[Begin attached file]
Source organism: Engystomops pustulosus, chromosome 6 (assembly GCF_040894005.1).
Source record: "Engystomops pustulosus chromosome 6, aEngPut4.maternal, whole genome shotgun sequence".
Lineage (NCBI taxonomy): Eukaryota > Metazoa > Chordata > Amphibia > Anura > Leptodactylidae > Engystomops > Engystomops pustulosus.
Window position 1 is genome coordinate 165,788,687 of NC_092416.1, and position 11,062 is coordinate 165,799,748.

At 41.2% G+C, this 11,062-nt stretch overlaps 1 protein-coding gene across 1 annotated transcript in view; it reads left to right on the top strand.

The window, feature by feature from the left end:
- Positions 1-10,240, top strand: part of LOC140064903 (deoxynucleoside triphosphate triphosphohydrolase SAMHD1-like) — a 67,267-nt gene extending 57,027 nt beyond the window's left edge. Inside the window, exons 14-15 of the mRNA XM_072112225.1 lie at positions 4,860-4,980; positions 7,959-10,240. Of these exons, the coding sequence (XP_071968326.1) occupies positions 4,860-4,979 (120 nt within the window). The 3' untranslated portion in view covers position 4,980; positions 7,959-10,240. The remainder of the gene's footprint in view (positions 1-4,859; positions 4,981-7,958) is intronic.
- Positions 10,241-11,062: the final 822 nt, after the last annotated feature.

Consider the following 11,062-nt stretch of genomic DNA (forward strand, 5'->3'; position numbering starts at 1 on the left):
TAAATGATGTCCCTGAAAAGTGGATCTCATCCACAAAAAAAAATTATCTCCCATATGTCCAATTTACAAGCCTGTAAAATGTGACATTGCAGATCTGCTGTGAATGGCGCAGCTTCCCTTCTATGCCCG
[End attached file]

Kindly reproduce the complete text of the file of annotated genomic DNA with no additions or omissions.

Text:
Source organism: Engystomops pustulosus, chromosome 6 (assembly GCF_040894005.1).
Source record: "Engystomops pustulosus chromosome 6, aEngPut4.maternal, whole genome shotgun sequence".
Lineage (NCBI taxonomy): Eukaryota > Metazoa > Chordata > Amphibia > Anura > Leptodactylidae > Engystomops > Engystomops pustulosus.
Window position 1 is genome coordinate 165,788,687 of NC_092416.1, and position 11,062 is coordinate 165,799,748.

At 41.2% G+C, this 11,062-nt stretch overlaps 1 protein-coding gene across 1 annotated transcript in view; it reads left to right on the top strand.

The window, feature by feature from the left end:
- Positions 1-10,240, top strand: part of LOC140064903 (deoxynucleoside triphosphate triphosphohydrolase SAMHD1-like) — a 67,267-nt gene extending 57,027 nt beyond the window's left edge. Inside the window, exons 14-15 of the mRNA XM_072112225.1 lie at positions 4,860-4,980; positions 7,959-10,240. Of these exons, the coding sequence (XP_071968326.1) occupies positions 4,860-4,979 (120 nt within the window). The 3' untranslated portion in view covers position 4,980; positions 7,959-10,240. The remainder of the gene's footprint in view (positions 1-4,859; positions 4,981-7,958) is intronic.
- Positions 10,241-11,062: the final 822 nt, after the last annotated feature.

Consider the following 11,062-nt stretch of genomic DNA (forward strand, 5'->3'; position numbering starts at 1 on the left):
TAAATGATGTCCCTGAAAAGTGGATCTCATCCACAAAAAAAAATTATCTCCCATATGTCCAATTTACAAGCCTGTAAAATGTGACATTGCAGATCTGCTGTGAATGGCGCAGCTTCCCTTCTATGCCCG